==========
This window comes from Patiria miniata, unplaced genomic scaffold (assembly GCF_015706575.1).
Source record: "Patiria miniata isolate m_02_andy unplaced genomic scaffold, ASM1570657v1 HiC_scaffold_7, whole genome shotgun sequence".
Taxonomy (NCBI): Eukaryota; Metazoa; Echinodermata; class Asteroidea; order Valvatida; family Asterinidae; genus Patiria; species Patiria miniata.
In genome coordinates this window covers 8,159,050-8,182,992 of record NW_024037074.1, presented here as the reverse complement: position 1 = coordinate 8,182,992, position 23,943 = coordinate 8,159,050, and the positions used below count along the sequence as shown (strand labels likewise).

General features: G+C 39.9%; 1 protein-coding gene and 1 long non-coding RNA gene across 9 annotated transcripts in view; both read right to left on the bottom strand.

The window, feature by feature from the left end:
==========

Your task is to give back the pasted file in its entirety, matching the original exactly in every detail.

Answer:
This window comes from Patiria miniata, unplaced genomic scaffold (assembly GCF_015706575.1).
Source record: "Patiria miniata isolate m_02_andy unplaced genomic scaffold, ASM1570657v1 HiC_scaffold_7, whole genome shotgun sequence".
Taxonomy (NCBI): Eukaryota; Metazoa; Echinodermata; class Asteroidea; order Valvatida; family Asterinidae; genus Patiria; species Patiria miniata.
In genome coordinates this window covers 8,159,050-8,182,992 of record NW_024037074.1, presented here as the reverse complement: position 1 = coordinate 8,182,992, position 23,943 = coordinate 8,159,050, and the positions used below count along the sequence as shown (strand labels likewise).

General features: G+C 39.9%; 1 protein-coding gene and 1 long non-coding RNA gene across 9 annotated transcripts in view; both read right to left on the bottom strand.

The window, feature by feature from the left end: